Academic journal article
By Simmons, Allan H.; Stape, J. H.
The Conradian : the Journal of the Joseph Conrad Society (U.K.) , Vol. 32, No. 1
IN RESPONSE TO reviews of The Secret Agent in 1907, Conrad fulminated: "I've been so cried up of late as a sort of freak, an amazing bloody foreigner writing in English" (CLZ 488). Foreignness is a hallmark of this novel, from its factual source in the "Greenwich Outrage" of 1894 to Conrad's explanation for its "honourable failure": "I suppose there is something in me that is unsympathetic to the general public. ... Foreignness, I suppose" (CLA 9-10).
When early reviewers referred to the author as a "Slav," they touched a raw nerve: Conrad, who had adopted British nationality, countered to his friend Edward Garnett, "you seem to forget that I am a Pole" (CLZ 492), at the time a linguistic and cultural rather than a national identity. Foreignness had topical currency, as the Alien Act of 1905 demonstrated. Begun in Montpellier in February 1906, The Secret Agent is the first of Conrad's novels with an English setting. It centres on a potential act of anarchism perpetrated by a foreign power on British soil, and is likewise a departure in being "a spy novel" whose narrative methods and pervasive, but not corrosive, irony make heavy demands on the reader.
The Secret Agent is the central novel in the political trilogy, comprising Nostromo and Under Western Eyes as well, that crowns Conrad's greatness as a writer. It is also his great metropolitan novel, aware in a special way of the Condition of England fiction then popular. But the novel makes the familiar life of London strange and anatomizes its society and institutions. As Garnett noted in the same offending review: "It is good for us to have Mr Conrad in our midst visualising for us aspects of life we are constitutionally unable to perceive" (in Sherry, ed., 1973: 191).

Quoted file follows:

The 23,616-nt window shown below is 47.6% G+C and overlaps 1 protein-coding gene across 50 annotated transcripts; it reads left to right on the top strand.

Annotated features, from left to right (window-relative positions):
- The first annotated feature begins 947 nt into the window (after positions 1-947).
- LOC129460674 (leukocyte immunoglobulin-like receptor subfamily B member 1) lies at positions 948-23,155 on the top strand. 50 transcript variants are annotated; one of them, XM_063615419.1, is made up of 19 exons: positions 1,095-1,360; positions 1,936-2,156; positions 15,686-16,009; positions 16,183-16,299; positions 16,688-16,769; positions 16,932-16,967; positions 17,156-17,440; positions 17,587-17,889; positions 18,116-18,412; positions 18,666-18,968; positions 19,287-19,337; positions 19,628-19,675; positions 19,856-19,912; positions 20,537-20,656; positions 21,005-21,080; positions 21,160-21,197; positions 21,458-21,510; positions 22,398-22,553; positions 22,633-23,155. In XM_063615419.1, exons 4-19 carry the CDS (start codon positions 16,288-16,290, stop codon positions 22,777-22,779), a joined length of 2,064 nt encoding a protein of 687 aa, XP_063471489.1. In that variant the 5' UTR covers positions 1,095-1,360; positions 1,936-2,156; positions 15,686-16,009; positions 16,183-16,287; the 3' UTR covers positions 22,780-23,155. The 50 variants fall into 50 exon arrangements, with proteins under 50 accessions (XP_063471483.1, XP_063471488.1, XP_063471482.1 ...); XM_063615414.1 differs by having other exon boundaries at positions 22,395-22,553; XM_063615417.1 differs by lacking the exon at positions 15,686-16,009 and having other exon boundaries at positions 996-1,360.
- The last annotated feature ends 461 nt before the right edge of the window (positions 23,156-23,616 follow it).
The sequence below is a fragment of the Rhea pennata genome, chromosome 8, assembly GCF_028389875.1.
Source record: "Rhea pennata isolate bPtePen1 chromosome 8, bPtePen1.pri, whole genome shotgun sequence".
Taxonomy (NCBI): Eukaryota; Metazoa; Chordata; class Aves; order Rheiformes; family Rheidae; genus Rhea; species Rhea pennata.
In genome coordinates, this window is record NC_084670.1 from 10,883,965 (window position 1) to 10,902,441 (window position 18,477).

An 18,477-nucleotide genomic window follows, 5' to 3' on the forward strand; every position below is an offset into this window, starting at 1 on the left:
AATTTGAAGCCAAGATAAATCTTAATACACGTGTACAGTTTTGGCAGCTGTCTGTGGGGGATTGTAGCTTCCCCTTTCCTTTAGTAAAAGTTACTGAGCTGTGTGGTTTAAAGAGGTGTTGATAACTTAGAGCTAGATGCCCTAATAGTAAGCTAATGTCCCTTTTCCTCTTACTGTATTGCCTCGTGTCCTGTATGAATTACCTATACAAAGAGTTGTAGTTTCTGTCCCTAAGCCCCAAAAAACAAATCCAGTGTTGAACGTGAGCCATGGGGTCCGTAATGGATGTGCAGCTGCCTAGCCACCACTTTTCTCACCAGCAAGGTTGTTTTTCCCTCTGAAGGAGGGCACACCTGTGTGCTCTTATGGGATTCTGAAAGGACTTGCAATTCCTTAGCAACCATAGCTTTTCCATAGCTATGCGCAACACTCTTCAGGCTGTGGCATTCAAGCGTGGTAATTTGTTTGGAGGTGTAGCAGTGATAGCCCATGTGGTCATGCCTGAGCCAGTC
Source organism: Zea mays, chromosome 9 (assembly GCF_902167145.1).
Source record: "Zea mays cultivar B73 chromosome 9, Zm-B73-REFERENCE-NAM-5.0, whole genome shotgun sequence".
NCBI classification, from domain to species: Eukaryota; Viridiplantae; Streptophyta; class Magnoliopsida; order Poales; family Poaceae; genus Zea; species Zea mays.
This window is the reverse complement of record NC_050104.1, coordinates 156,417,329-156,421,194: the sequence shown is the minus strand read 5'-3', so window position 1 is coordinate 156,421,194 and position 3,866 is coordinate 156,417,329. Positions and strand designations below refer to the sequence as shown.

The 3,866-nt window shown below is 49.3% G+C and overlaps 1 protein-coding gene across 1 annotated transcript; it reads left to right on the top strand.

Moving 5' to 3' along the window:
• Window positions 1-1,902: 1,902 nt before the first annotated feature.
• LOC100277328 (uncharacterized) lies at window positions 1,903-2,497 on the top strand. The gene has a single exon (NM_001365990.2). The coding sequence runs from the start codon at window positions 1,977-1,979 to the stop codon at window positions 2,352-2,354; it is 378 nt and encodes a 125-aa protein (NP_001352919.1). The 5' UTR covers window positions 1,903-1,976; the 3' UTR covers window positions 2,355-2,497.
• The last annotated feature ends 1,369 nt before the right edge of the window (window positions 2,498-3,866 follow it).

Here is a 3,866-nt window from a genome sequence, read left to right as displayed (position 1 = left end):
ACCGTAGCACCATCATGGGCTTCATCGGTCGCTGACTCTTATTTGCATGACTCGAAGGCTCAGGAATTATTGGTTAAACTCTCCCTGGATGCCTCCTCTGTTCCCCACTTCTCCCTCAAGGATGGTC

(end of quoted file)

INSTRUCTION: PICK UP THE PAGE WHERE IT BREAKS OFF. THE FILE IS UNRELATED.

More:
It has long been realized that Conrad brought a Continental influence to bear upon the English novel, but the vision here is also fundamentally English. London life is dissected with the scalpel last used (though for the making of wider cuts) by Dickens. In his 1933 essay on The Secret Agent, the German novelist Thomas Mann described the "spirit of the narration" as "impressively English, and at the same time ... ultra-modern, post-middle-class," concluding that modern art "sees life as tragic-comedy, with the result that the grotesque is its most genuine style" (240-41). …